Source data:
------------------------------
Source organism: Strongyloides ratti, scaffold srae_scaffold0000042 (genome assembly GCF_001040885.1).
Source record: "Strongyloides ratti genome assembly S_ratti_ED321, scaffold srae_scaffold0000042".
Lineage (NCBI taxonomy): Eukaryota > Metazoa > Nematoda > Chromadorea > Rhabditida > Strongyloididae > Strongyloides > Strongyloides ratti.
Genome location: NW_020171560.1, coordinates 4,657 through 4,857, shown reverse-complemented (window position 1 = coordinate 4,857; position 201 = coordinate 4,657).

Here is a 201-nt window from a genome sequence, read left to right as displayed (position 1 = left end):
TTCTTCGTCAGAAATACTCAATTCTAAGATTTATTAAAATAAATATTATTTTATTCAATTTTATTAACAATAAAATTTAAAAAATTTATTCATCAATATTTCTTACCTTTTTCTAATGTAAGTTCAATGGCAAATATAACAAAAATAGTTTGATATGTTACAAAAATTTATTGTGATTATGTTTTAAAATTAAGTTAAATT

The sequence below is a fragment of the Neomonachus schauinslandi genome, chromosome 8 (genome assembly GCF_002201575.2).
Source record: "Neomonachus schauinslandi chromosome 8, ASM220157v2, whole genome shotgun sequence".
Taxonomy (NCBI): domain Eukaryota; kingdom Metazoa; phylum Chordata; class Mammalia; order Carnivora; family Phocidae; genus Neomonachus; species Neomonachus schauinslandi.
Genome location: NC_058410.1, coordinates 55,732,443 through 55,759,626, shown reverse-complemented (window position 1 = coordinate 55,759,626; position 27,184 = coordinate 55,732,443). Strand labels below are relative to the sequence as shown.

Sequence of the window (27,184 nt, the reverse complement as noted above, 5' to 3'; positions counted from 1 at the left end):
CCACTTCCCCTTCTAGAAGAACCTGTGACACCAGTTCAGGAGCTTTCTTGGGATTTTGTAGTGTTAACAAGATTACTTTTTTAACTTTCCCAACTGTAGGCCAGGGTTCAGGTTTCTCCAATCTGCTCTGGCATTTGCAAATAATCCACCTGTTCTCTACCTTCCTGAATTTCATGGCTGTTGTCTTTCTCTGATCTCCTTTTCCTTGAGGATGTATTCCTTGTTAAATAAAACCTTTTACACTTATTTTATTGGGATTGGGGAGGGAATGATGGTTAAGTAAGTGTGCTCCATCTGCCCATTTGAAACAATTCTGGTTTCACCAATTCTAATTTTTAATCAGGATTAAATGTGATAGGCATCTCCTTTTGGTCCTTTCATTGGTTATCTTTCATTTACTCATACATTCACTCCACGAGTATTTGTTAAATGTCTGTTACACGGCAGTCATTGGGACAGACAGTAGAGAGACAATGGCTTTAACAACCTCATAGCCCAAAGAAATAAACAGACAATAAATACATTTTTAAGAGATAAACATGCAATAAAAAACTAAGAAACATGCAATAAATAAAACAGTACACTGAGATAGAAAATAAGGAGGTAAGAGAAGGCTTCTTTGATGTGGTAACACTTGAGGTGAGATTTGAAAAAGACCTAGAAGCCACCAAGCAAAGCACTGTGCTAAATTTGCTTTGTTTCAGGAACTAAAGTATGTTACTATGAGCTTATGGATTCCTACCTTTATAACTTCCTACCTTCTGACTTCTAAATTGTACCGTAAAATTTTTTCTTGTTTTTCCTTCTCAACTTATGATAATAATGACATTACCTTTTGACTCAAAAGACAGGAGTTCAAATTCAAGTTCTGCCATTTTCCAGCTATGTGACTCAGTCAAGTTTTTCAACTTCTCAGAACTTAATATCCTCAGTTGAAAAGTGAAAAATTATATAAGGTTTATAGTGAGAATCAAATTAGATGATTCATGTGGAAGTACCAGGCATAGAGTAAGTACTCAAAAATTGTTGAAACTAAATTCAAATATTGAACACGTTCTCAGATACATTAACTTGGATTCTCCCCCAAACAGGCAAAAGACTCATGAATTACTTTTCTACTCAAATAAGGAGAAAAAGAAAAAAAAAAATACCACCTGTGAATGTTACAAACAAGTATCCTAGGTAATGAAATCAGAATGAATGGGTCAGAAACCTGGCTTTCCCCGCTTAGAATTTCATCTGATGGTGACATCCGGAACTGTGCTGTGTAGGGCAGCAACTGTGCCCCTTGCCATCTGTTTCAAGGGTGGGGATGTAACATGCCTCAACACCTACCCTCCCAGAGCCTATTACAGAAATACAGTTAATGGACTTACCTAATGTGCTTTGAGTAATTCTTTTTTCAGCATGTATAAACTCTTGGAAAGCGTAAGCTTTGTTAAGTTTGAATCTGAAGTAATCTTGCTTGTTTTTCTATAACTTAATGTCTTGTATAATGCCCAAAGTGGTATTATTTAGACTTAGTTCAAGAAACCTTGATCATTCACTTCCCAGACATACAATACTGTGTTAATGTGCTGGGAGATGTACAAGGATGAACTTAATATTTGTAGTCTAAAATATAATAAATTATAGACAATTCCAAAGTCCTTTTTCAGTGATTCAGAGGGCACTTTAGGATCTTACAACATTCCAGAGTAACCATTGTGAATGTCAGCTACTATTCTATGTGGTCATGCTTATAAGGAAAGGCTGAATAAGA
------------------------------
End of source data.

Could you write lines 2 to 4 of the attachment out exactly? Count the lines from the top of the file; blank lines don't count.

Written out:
Source record: "Strongyloides ratti genome assembly S_ratti_ED321, scaffold srae_scaffold0000042".
Lineage (NCBI taxonomy): Eukaryota > Metazoa > Nematoda > Chromadorea > Rhabditida > Strongyloididae > Strongyloides > Strongyloides ratti.
Genome location: NW_020171560.1, coordinates 4,657 through 4,857, shown reverse-complemented (window position 1 = coordinate 4,857; position 201 = coordinate 4,657).